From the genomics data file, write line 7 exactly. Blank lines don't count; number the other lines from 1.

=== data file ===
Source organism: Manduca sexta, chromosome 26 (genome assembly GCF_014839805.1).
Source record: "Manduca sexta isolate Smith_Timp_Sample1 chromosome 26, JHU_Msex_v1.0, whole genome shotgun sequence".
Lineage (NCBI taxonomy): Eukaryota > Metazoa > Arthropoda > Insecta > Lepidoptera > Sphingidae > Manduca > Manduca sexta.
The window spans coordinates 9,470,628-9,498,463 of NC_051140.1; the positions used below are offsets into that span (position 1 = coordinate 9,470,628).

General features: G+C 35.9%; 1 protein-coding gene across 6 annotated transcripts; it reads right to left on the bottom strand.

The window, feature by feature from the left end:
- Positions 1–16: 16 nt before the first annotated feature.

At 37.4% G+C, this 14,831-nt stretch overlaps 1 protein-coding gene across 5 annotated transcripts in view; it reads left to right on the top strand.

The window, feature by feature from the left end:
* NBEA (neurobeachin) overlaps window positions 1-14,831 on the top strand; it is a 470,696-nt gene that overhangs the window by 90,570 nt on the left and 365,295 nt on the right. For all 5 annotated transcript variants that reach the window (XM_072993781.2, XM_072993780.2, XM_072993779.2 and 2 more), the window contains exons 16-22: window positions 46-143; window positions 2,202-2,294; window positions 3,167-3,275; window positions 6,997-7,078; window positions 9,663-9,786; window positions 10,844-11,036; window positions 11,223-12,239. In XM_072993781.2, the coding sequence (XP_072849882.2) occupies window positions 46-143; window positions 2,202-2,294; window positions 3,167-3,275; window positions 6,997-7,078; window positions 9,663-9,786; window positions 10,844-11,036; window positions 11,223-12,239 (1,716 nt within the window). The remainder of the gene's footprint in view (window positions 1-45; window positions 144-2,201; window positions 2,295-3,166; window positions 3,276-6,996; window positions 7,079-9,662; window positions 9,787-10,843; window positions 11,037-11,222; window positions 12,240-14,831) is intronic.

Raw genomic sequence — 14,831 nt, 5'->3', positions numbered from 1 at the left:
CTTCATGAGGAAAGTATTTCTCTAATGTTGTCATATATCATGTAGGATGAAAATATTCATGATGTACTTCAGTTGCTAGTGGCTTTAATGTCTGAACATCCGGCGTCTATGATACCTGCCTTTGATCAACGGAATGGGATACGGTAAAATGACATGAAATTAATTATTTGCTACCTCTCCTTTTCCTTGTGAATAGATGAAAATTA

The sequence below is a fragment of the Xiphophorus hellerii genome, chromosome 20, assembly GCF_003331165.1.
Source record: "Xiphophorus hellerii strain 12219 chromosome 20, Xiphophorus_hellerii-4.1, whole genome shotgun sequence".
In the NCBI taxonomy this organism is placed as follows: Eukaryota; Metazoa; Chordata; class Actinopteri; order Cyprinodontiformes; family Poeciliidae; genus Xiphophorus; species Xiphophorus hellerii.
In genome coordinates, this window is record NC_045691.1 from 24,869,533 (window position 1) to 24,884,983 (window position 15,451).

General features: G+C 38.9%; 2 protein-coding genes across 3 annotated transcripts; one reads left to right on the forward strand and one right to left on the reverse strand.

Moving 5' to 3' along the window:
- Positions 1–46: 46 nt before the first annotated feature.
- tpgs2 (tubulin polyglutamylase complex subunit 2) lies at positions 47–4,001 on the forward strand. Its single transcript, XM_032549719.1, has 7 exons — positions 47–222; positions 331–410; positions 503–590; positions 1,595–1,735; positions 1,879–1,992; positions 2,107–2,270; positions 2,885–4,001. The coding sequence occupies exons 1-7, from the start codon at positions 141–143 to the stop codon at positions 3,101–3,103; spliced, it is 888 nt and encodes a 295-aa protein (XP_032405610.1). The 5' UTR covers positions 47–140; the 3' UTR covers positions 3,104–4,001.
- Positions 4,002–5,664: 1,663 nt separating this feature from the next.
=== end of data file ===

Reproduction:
- Positions 1–16: 16 nt before the first annotated feature.